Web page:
With a “bring your own bandwidth” option, businesses can use their choice of affordable and reliable connectivity.
Regardless of the service provider, organizations can enjoy the flexibility to leverage any sort of Internet access, whether that be fiber, 4G, or 5G. This is a key difference compared to MPLS, which does not offer flexibility in networks.
Consistent performance and reliability offer a high-quality user experience, which can increase productivity and efficiency while saving money.
IPSec VPN connectivity creates dynamic, edge-to-edge communication, which allows data to seamlessly flow between networks while remaining secure.
For your wide-area network (WAN) that isn’t tied to a single location, forward error correction (FEC) adds redundancies that help correct transmission errors without resending, which creates lag. This improves circuit performance and also reduces jitter and packet loss.
One of the biggest benefits is increased security. MPLS traffic is encrypted with VPN access, and traffic is protected between locations. Virtual firewalls can be deployed as needed and easily removed.
One of the biggest differentiators of SD-WAN is that application-aware routing software allows you to facilitate connections based on SLA classes. It uses the information collected to direct traffic flows along the most optimal path, allowing for a higher quality of service.
In the case of outages, bidirectional failover allows circuits to back each other up, ensuring minimal loss of service and increased business continuity.
Again, SD-WAN offers increased security and seamless failover.
These options act as primary, secondary, and redundant continuities that eliminate the need for hardwired connectivity.
With public IP addresses, inbound internet failover is supported for remote or VPN users and web servers.
What Are the Advantages of SD-WAN?
SD-WAN is uniquely positioned to revolutionize your IT infrastructure. Overall, network security is a huge advantage when it comes to setting up secure regional zones. It also allows operators to build and incorporate security for cloud-based apps. Mission-critical traffic and data can be protected away from less important components, which is especially helpful for industries maintaining sensitive customer data like healthcare or finance.
SD-WAN’s unique advantage boils down to simplicity. A simpler operational environment and increased connectivity remove a lot of manual tasks from network engineers or IT managers. They can focus on other aspects of the business without having to constantly update potentially dozens of systems. Data freedom and movement are also more fluid, allowing enterprises to move to different cloud environments when they need to. Deployment, management, and control are all significantly easier.
Third, SD-WAN reflects this new digital age of cloud, connectivity, and remote distribution. This was further emphasized by the adoption of remote work during COVID-19 with many historically on-site businesses shifting to a hybrid or remote workforce. While many businesses are concerned with cloud security, it hasn’t slowed down adoption whatsoever. As employees push for more flexibility, organizations will need technologies that support this on-the-go mentality while also keeping business and customer data, information, and apps secure. Global connectivity is only increasing; however, it comes with challenges like cybersecurity risks that make new, secure, and flexible solutions like SD-WAN increasingly attractive.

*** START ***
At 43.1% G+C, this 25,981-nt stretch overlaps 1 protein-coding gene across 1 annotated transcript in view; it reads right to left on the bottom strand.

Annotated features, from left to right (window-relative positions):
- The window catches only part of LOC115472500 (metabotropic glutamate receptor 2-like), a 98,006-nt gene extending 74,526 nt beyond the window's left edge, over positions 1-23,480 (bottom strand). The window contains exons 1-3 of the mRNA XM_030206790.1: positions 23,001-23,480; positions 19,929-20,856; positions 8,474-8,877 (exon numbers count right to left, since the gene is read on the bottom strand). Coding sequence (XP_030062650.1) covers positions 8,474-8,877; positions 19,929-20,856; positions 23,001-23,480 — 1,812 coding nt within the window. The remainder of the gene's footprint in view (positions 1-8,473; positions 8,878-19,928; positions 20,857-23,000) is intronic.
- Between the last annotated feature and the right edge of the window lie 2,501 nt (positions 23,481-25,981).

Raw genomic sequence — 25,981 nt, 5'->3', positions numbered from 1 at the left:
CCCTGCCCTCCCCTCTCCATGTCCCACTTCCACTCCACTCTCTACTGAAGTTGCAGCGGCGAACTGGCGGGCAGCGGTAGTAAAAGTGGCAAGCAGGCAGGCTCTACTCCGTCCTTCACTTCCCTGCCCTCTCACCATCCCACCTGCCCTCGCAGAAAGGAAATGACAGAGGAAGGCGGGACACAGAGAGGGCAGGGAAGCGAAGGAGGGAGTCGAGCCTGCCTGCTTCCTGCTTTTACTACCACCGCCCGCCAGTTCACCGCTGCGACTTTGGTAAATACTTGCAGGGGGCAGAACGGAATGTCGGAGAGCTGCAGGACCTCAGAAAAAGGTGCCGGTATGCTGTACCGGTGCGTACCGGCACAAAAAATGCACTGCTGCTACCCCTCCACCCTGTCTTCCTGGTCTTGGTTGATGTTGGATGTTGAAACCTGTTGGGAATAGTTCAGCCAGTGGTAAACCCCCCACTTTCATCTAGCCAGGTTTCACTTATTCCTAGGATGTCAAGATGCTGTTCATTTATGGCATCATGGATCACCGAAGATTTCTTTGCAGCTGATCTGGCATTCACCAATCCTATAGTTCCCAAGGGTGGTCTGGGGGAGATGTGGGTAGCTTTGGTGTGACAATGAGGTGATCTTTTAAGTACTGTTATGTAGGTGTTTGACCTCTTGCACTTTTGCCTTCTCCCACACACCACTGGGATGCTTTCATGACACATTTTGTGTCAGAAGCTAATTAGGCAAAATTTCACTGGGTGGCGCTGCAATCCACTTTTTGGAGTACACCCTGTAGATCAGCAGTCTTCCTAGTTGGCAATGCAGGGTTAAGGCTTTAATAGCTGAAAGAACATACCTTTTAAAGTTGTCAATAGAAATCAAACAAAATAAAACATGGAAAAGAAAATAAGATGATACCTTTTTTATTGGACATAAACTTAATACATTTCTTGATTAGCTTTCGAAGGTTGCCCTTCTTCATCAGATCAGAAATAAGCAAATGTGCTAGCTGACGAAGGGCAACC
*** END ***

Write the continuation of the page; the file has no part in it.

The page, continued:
Finally, businesses can save money with SD-WAN. Because SD-WAN helps businesses improve network connectivity and operations, the cost of managing the network reduces significantly.
Why Use SD-WAN From TPx?
TPx customers like Goodwill Industries are proactively solving their IT challenges with a blend of SD-WAN and managed services. For example, Goodwill Industries has 34 stores spread out through the San Francisco region, and TPx Managed and SD-WAN power this distributed infrastructure. With local branches spread out, an SD-WAN infrastructure offers connectivity and a 4G failover that kicks in automatically in the case of an outage, ensuring business continuity and important thrift store sales that allow this non-profit to continue its work. Goodwill Industries also enjoys firewall protection across the entire network instead of manual updates.
With a trusted partner like TPx managing SD-WAN, businesses can enjoy increased continuity, protection, cost savings, and efficiency without getting bogged down by the nitty-gritty of their IT infrastructure. TPx’s Managed Services begins with a detailed network diagram along with planning for future growth and architecture as your business expense. Our team will plan and execute the rollout step by step.
Learn More About Our SD-WAN Solutions